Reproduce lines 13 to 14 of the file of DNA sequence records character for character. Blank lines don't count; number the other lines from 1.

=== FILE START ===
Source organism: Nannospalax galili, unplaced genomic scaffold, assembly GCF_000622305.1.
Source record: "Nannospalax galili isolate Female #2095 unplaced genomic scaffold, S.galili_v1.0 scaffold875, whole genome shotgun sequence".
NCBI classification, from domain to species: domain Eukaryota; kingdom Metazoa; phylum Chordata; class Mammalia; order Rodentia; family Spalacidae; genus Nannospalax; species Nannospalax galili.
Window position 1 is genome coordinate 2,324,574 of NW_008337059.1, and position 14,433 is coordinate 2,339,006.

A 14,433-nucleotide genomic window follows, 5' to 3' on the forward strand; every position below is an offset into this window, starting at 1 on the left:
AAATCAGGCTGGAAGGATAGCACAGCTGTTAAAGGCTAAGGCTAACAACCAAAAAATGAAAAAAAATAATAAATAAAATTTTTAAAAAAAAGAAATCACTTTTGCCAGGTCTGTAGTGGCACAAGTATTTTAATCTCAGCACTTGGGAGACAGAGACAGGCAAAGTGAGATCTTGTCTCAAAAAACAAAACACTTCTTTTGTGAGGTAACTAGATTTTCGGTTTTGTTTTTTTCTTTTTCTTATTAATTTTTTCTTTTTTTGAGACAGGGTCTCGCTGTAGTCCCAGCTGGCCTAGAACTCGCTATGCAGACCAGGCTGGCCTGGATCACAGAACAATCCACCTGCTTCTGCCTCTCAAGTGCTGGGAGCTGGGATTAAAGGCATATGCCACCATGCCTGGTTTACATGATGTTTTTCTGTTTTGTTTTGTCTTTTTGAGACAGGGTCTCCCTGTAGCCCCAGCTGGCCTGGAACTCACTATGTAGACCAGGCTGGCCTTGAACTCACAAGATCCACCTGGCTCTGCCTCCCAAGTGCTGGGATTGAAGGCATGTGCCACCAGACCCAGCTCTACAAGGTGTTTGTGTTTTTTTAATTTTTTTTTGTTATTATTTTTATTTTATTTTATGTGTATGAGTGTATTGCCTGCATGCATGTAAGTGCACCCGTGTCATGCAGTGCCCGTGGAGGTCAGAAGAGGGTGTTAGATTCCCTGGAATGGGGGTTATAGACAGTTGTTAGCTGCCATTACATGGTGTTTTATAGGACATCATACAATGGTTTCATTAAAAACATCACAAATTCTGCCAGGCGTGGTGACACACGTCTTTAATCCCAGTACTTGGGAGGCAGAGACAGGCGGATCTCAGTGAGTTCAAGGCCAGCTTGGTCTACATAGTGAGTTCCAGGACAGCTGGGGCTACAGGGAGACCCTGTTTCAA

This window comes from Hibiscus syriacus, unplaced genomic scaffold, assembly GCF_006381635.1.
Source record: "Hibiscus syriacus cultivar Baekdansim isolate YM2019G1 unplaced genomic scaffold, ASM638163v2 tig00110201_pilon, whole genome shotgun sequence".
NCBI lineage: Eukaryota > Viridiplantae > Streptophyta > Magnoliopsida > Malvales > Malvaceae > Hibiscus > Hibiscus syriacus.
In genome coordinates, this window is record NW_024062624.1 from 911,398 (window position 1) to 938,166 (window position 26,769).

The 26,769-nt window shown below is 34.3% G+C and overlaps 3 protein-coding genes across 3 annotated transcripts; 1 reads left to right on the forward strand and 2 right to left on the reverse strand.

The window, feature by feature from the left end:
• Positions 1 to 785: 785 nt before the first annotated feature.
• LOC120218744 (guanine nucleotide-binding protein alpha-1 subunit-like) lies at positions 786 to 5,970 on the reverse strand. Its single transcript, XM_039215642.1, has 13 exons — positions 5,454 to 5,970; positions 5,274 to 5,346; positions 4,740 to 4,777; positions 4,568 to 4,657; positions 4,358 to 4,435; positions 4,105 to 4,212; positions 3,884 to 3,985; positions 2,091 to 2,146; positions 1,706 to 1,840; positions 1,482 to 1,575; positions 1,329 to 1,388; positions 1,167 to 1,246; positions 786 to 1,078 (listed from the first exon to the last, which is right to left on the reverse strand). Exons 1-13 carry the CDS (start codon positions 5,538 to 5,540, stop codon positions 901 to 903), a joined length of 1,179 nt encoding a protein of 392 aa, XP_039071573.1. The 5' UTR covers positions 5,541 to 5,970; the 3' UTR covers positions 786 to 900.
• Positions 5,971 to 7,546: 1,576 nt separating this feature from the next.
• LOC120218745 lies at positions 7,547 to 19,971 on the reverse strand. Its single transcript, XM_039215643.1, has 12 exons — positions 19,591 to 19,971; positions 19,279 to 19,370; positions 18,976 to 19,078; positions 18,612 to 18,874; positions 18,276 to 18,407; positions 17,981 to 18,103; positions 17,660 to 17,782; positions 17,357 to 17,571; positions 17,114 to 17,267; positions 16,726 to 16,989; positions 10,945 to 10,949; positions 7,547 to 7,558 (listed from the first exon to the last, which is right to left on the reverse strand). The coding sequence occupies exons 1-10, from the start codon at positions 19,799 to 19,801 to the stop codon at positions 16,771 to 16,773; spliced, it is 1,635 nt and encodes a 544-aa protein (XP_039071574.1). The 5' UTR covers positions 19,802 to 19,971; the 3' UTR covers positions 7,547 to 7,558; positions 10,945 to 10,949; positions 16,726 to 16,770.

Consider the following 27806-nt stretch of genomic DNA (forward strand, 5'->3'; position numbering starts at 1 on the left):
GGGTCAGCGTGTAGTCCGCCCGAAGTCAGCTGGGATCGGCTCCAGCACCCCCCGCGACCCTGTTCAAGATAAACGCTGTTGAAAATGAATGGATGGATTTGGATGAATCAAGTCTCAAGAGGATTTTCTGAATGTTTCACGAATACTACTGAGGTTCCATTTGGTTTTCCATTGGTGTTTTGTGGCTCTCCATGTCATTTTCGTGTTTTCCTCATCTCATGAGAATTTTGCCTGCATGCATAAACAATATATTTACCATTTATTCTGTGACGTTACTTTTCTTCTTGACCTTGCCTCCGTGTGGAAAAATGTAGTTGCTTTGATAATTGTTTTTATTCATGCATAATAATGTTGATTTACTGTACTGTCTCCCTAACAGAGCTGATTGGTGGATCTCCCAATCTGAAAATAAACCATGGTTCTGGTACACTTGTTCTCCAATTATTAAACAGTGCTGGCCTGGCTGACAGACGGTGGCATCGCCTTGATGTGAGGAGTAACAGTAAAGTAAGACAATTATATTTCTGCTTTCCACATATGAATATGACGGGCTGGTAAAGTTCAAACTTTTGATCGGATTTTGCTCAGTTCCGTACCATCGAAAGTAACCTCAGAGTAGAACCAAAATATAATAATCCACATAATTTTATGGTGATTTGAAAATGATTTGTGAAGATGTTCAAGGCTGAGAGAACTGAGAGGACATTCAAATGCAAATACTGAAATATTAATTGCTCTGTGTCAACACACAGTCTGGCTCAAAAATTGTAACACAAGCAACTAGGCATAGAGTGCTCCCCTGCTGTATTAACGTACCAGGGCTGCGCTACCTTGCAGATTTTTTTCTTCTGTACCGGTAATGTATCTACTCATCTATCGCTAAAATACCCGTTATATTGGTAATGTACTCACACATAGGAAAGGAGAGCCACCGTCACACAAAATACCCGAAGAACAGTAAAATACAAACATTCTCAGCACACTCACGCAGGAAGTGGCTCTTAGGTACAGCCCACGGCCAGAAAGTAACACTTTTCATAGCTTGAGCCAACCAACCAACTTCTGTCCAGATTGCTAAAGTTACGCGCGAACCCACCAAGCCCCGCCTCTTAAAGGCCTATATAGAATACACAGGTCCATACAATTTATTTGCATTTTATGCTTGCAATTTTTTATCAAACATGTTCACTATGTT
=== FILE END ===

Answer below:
• Positions 1 to 785: 785 nt before the first annotated feature.
• LOC120218744 (guanine nucleotide-binding protein alpha-1 subunit-like) lies at positions 786 to 5,970 on the reverse strand. Its single transcript, XM_039215642.1, has 13 exons — positions 5,454 to 5,970; positions 5,274 to 5,346; positions 4,740 to 4,777; positions 4,568 to 4,657; positions 4,358 to 4,435; positions 4,105 to 4,212; positions 3,884 to 3,985; positions 2,091 to 2,146; positions 1,706 to 1,840; positions 1,482 to 1,575; positions 1,329 to 1,388; positions 1,167 to 1,246; positions 786 to 1,078 (listed from the first exon to the last, which is right to left on the reverse strand). Exons 1-13 carry the CDS (start codon positions 5,538 to 5,540, stop codon positions 901 to 903), a joined length of 1,179 nt encoding a protein of 392 aa, XP_039071573.1. The 5' UTR covers positions 5,541 to 5,970; the 3' UTR covers positions 786 to 900.